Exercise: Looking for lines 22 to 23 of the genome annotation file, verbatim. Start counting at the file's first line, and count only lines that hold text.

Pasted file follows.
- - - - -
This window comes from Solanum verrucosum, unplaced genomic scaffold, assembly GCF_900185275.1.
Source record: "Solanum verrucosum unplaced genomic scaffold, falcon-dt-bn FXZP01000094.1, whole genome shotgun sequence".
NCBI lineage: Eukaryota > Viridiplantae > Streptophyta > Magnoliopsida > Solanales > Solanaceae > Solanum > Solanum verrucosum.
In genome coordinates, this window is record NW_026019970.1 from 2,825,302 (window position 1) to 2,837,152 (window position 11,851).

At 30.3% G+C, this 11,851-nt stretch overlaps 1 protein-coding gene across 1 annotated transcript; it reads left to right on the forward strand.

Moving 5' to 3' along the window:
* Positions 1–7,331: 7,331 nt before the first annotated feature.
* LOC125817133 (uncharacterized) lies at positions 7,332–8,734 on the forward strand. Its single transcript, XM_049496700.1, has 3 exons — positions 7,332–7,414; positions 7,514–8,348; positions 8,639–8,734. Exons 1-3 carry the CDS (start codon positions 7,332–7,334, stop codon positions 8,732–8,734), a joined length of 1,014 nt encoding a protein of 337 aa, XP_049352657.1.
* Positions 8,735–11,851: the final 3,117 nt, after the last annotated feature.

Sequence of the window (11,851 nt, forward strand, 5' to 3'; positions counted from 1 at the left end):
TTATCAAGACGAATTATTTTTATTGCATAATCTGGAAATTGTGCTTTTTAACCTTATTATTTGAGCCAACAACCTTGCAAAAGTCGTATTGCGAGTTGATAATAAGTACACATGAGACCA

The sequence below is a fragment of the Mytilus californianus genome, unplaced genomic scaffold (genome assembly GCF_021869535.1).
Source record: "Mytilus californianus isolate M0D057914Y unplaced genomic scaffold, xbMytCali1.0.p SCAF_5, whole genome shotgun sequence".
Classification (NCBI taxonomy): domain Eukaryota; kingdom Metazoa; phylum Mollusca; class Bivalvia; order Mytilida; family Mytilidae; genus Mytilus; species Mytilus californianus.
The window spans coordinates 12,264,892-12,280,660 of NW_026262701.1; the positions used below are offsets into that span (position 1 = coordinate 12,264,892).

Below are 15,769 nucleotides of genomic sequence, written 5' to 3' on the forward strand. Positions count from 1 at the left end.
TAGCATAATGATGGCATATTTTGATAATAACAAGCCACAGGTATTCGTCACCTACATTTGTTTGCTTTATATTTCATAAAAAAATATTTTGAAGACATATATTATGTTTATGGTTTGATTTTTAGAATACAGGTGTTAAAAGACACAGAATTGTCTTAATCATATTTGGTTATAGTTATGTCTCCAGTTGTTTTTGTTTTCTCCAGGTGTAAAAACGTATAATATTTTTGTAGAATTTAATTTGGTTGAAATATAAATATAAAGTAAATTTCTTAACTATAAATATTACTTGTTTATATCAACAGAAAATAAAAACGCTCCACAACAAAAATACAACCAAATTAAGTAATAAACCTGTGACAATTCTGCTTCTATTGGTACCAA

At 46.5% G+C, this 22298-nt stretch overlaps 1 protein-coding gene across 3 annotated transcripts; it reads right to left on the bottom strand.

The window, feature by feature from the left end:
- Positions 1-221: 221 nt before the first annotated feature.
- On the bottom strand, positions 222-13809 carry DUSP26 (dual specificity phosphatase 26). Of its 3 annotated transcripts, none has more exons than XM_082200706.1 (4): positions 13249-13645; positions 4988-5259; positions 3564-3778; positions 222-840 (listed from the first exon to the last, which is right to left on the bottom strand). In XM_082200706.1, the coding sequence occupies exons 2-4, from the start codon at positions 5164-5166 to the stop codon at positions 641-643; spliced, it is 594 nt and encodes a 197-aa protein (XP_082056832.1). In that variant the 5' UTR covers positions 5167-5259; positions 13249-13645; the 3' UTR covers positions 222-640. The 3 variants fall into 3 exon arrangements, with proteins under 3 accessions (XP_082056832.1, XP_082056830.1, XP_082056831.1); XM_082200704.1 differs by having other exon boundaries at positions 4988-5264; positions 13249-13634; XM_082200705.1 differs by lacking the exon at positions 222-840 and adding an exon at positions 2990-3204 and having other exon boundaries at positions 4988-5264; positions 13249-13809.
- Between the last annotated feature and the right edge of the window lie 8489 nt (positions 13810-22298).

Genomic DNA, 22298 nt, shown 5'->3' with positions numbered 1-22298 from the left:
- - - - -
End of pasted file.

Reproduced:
- Between the last annotated feature and the right edge of the window lie 8489 nt (positions 13810-22298).

Genomic DNA, 22298 nt, shown 5'->3' with positions numbered 1-22298 from the left: